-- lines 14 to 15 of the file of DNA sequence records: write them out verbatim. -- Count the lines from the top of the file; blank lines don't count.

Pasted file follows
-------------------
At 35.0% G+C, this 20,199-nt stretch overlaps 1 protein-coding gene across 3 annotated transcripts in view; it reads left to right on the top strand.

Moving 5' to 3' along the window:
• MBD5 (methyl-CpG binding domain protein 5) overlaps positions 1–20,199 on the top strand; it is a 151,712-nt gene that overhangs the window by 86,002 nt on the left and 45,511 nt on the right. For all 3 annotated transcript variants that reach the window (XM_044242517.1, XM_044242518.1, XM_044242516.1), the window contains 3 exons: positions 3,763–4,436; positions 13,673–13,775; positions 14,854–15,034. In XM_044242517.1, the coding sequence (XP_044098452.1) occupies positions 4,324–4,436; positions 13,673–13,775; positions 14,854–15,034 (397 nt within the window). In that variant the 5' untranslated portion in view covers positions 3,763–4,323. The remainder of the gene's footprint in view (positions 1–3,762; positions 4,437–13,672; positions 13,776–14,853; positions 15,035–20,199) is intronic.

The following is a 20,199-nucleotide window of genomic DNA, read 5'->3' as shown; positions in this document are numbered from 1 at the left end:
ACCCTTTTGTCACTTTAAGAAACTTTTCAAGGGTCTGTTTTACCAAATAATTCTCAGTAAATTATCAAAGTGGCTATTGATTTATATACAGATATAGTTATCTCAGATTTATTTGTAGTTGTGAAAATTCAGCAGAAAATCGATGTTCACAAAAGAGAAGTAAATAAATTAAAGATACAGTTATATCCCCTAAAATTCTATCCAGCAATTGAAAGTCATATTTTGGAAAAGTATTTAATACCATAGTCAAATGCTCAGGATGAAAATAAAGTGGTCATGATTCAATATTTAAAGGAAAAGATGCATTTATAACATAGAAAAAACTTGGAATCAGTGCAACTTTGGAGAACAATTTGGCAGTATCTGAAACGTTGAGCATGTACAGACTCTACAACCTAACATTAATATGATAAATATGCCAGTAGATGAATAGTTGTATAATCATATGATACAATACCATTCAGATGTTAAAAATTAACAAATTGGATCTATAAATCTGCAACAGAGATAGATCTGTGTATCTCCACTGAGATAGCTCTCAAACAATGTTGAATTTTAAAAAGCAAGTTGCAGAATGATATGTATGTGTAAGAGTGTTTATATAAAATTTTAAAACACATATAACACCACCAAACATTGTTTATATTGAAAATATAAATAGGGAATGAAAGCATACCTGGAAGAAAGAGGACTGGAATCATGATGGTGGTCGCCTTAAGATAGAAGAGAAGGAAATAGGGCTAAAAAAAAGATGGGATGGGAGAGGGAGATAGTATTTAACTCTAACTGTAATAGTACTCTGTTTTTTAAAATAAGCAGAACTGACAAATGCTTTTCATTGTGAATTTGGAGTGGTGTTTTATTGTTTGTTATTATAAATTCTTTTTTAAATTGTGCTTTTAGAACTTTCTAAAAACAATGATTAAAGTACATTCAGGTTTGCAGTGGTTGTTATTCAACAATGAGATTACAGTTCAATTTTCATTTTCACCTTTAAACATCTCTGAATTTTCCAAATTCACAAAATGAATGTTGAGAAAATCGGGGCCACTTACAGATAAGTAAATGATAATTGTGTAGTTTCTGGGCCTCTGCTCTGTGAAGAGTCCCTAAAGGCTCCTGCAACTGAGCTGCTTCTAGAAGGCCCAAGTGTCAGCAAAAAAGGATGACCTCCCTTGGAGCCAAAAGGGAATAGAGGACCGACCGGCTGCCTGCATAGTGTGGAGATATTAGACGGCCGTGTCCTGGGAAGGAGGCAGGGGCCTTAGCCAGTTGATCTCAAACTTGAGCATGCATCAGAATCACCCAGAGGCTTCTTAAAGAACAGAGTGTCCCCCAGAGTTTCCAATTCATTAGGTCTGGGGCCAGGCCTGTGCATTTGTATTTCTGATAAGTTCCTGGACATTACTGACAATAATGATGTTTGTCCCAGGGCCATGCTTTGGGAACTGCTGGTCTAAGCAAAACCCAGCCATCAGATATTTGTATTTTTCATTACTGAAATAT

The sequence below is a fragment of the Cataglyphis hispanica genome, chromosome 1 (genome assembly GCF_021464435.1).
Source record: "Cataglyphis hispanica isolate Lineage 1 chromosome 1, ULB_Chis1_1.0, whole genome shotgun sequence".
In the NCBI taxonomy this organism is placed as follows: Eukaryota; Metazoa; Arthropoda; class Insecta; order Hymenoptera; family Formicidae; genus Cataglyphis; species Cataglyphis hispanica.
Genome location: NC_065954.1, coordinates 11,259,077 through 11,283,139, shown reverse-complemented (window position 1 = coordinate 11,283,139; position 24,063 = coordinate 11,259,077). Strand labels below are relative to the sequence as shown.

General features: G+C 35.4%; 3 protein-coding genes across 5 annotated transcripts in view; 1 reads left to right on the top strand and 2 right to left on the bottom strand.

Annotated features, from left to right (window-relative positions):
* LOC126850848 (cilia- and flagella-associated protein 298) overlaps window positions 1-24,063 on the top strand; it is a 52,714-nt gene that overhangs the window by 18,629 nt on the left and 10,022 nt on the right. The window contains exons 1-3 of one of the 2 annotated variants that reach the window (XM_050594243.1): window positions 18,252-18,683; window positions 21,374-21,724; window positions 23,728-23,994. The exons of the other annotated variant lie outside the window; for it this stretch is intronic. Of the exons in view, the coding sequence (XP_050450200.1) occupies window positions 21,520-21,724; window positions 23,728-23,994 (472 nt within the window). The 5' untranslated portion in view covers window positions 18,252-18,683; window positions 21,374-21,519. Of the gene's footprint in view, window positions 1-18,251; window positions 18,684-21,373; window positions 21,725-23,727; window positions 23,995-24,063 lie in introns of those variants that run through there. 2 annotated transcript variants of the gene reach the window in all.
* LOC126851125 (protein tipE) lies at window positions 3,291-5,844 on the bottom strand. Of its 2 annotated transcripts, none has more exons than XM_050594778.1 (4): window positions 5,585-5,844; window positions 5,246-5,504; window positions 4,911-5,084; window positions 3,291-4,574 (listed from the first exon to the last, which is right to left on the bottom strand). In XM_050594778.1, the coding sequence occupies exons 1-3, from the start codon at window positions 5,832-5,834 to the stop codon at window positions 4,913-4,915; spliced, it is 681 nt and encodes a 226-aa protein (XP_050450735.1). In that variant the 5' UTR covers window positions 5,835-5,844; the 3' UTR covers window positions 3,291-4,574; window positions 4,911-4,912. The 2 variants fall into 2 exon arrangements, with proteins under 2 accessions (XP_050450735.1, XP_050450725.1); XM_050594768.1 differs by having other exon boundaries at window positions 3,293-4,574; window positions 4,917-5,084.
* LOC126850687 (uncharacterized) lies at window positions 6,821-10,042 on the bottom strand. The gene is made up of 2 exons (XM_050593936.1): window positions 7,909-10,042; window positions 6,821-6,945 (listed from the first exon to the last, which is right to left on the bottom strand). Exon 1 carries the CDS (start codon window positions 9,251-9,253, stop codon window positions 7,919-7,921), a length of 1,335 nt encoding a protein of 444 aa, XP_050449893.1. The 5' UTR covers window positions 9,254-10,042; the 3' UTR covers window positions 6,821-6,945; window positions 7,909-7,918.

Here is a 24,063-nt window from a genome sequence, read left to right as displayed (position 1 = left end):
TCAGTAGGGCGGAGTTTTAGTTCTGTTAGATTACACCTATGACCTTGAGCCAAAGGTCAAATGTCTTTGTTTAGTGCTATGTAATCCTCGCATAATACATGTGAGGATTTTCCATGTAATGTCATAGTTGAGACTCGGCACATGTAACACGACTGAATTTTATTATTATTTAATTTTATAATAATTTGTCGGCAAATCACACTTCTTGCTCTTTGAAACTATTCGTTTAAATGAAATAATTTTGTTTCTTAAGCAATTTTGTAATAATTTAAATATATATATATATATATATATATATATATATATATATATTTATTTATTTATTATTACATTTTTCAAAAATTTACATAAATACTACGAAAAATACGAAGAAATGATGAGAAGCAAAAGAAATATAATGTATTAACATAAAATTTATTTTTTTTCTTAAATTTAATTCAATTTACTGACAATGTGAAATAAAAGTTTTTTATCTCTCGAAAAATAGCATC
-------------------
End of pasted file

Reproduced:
* LOC126850687 (uncharacterized) lies at window positions 6,821-10,042 on the bottom strand. The gene is made up of 2 exons (XM_050593936.1): window positions 7,909-10,042; window positions 6,821-6,945 (listed from the first exon to the last, which is right to left on the bottom strand). Exon 1 carries the CDS (start codon window positions 9,251-9,253, stop codon window positions 7,919-7,921), a length of 1,335 nt encoding a protein of 444 aa, XP_050449893.1. The 5' UTR covers window positions 9,254-10,042; the 3' UTR covers window positions 6,821-6,945; window positions 7,909-7,918.

Here is a 24,063-nt window from a genome sequence, read left to right as displayed (position 1 = left end):